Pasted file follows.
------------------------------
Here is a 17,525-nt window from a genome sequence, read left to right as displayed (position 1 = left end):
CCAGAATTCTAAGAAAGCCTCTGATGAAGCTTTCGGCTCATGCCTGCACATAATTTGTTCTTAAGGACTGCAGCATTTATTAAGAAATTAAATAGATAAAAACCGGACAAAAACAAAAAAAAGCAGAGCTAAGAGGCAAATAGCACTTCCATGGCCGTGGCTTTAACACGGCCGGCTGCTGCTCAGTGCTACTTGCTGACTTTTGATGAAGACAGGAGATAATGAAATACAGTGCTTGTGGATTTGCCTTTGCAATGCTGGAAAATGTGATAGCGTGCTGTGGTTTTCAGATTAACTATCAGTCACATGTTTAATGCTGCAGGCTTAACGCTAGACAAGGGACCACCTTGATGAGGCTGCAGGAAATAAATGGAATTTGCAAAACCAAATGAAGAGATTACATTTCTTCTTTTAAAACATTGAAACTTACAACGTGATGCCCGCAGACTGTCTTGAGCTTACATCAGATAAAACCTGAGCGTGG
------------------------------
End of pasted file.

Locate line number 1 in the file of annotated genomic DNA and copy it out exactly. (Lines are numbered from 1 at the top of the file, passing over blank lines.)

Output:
Here is a 17,525-nt window from a genome sequence, read left to right as displayed (position 1 = left end):